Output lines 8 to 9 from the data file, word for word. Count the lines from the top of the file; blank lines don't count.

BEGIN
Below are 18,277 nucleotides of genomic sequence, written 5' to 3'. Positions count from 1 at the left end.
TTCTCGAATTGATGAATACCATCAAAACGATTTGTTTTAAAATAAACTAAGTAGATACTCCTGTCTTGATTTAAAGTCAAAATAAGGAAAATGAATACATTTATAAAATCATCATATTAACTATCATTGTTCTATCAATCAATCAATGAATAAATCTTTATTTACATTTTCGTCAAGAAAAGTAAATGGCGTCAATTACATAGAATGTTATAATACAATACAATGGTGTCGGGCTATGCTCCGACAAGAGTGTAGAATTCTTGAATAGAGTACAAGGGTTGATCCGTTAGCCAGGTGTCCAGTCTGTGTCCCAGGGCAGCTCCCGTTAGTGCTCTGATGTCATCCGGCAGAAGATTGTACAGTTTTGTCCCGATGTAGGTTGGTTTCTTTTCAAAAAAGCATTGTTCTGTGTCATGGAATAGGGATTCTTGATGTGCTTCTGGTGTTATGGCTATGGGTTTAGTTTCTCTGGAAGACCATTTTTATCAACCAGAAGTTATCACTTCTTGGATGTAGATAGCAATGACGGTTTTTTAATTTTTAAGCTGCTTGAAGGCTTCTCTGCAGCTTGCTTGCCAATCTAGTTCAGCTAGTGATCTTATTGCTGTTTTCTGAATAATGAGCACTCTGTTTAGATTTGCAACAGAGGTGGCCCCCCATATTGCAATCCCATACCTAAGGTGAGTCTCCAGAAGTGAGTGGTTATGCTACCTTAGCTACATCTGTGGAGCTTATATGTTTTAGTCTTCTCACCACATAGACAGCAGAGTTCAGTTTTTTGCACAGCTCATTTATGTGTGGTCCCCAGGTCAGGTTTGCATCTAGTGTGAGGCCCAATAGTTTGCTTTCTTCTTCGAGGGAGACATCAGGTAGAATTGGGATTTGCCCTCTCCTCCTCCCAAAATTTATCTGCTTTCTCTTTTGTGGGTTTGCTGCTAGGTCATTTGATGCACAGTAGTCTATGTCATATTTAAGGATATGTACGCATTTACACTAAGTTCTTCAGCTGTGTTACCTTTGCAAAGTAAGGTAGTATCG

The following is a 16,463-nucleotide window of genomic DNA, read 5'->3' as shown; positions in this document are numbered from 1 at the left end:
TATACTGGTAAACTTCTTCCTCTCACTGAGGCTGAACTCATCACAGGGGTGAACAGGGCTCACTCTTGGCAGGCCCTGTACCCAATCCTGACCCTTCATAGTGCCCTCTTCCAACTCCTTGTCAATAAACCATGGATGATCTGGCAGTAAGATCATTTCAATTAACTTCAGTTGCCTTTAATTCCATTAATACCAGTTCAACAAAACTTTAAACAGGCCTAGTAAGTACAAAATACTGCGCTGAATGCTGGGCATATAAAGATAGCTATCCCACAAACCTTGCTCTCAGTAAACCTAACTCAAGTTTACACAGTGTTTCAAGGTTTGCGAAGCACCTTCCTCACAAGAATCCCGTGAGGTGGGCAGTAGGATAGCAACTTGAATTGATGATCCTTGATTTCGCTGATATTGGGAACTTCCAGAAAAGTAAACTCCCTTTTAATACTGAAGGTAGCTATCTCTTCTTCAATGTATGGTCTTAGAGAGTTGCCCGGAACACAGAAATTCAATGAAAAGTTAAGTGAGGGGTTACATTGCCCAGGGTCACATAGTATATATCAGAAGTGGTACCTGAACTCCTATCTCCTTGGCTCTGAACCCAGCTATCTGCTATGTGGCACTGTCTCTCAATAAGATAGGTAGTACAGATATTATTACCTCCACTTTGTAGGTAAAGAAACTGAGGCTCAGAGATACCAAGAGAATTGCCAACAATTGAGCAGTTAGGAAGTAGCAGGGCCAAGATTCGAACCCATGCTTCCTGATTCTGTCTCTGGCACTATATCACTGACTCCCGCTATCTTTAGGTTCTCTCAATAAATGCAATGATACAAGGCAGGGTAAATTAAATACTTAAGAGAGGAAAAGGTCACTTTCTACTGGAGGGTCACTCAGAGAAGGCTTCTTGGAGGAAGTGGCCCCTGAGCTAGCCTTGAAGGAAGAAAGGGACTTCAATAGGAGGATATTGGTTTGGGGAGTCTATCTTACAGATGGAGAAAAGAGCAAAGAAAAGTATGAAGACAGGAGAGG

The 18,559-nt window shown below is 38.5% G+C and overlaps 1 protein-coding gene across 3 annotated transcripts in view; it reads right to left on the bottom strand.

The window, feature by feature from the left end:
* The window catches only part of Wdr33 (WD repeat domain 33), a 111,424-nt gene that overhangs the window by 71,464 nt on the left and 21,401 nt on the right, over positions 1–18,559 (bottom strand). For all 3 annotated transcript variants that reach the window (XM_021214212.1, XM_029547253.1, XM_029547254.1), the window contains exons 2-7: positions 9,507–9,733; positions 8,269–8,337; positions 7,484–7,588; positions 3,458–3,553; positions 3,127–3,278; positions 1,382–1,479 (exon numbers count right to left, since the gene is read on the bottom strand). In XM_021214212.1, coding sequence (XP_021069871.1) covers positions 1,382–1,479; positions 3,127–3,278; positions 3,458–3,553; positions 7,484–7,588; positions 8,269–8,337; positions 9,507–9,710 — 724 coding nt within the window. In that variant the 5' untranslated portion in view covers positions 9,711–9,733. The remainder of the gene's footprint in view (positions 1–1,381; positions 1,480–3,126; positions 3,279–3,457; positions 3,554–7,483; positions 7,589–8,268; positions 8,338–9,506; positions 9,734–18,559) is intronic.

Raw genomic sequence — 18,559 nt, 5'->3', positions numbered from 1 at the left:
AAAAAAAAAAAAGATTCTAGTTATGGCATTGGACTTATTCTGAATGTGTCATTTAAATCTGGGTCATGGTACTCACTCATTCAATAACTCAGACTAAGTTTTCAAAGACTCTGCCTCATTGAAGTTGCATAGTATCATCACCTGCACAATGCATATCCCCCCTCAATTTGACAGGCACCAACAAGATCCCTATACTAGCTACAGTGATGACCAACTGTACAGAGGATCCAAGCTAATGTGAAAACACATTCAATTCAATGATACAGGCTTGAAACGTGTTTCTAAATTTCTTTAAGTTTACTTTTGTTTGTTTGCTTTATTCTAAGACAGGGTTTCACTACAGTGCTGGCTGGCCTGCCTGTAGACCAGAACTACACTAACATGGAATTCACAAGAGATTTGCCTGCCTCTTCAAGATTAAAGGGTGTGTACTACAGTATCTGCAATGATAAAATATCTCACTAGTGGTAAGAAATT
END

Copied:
Raw genomic sequence — 18,559 nt, 5'->3', positions numbered from 1 at the left:
AAAAAAAAAAAAGATTCTAGTTATGGCATTGGACTTATTCTGAATGTGTCATTTAAATCTGGGTCATGGTACTCACTCATTCAATAACTCAGACTAAGTTTTCAAAGACTCTGCCTCATTGAAGTTGCATAGTATCATCACCTGCACAATGCATATCCCCCCTCAATTTGACAGGCACCAACAAGATCCCTATACTAGCTACAGTGATGACCAACTGTACAGAGGATCCAAGCTAATGTGAAAACACATTCAATTCAATGATACAGGCTTGAAACGTGTTTCTAAATTTCTTTAAGTTTACTTTTGTTTGTTTGCTTTATTCTAAGACAGGGTTTCACTACAGTGCTGGCTGGCCTGCCTGTAGACCAGAACTACACTAACATGGAATTCACAAGAGATTTGCCTGCCTCTTCAAGATTAAAGGGTGTGTACTACAGTATCTGCAATGATAAAATATCTCACTAGTGGTAAGAAATT